In any case, under French law, an obligation of care already exists for the ordering companies, though it is limited to verifying registration of subcontractors and their compliance with various French social security obligations. Indeed, an ordering company entering into a contract with a subcontractor must carry out several verifications when the contract is for an amount of more than 5,000 euros excluding taxes. This obligation of care is set up by the French Social Security Code and French Labor Code. The ordering company must require a document certifying the subcontractor’s registration (an extract of the commercial registry or an employment repertoire card) and a certificate of vigilance issued by the Social Security authorities that mentions the number of employees and the total remuneration that the subcontractor declared at the time of its last declaration term. This document also attests to the subcontractor’s compliance with the obligations to report and pay social security contributions. The verifications resulting from the employer's obligation of care must be renewed every six months. The ordering company must verify the validity of the certificates provided by the subcontractor. In the event of breach of its obligation of care, the ordering company may be prosecuted and jointly and severally ordered to pay taxes, social security contributions, remuneration, and other expenses of its subcontractor, and may be exposed to criminal and civil liability.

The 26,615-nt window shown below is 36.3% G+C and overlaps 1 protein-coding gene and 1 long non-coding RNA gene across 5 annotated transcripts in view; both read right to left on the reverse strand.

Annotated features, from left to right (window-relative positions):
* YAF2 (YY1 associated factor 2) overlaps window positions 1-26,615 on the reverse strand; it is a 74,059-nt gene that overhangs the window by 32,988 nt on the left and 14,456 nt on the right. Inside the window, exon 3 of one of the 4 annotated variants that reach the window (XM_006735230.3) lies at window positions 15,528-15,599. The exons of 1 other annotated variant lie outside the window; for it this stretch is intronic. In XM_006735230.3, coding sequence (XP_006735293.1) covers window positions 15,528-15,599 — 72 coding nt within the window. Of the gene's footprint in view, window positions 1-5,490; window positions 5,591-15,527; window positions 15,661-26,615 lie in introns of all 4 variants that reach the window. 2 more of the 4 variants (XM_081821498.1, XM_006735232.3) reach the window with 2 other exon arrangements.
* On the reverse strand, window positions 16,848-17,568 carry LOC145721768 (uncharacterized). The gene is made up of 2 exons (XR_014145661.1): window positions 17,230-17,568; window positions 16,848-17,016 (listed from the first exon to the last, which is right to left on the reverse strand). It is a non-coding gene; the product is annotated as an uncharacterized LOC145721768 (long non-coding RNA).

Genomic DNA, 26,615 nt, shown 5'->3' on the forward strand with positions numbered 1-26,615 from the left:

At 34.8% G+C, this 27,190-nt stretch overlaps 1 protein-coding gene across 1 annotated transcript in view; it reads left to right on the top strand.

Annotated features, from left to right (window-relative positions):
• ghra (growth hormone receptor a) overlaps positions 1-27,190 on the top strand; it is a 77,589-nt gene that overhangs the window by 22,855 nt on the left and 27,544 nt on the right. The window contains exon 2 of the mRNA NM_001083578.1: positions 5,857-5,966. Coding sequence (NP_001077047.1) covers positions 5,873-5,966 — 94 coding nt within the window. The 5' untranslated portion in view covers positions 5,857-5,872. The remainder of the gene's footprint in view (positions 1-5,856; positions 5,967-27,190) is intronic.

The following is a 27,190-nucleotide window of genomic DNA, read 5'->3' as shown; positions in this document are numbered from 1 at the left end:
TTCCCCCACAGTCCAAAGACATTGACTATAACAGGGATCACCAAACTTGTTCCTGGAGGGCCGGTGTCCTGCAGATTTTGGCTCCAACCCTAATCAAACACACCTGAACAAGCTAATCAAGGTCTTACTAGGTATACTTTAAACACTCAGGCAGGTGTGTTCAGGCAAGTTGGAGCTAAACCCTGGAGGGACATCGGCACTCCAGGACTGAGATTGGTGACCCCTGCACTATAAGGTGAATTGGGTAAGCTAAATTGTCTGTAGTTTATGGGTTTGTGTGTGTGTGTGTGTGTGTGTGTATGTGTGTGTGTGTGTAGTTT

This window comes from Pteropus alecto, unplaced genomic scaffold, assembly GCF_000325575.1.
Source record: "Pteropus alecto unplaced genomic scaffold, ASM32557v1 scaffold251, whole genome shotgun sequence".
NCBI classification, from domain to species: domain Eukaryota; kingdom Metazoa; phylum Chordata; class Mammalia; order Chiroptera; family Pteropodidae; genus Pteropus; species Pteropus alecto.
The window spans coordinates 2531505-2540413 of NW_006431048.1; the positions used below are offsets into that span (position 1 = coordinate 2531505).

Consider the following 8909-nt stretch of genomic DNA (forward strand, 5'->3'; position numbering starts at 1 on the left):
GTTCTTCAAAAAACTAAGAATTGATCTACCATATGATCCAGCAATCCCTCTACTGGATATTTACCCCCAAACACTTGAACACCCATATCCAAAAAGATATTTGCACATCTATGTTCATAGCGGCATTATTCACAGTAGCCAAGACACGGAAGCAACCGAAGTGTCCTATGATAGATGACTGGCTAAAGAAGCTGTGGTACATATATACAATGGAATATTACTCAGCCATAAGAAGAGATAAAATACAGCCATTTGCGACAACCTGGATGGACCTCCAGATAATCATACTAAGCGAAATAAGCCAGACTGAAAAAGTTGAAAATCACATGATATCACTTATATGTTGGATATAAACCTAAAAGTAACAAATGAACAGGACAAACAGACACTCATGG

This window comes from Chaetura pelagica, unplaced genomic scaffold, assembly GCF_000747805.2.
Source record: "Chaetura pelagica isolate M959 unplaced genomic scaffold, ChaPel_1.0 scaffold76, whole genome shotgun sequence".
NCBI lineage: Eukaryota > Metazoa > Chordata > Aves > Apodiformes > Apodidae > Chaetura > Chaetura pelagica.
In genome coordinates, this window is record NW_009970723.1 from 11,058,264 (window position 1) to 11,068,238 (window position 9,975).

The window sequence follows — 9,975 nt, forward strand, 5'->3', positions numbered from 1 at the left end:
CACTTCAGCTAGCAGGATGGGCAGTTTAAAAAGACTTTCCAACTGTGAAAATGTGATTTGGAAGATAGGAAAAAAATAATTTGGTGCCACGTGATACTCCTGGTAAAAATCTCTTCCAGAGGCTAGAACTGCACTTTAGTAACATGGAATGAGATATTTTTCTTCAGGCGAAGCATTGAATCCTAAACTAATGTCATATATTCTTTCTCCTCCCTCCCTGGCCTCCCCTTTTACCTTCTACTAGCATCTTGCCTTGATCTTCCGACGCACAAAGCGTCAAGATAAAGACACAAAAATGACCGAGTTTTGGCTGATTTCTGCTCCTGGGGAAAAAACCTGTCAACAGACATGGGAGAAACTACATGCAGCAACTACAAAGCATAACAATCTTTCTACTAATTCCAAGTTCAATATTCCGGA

Since the provisions of Law No. 2017-399 of March 27, 2017 are of immediate application, companies meeting the criteria established by the law should begin drafting vigilance plans in order to demonstrate the care they put into compliance with fundamental human and environmental rights. Although it may be difficult to monitor what happens in practice in a partner’s premises, it is now indispensable to draft a vigilance plan.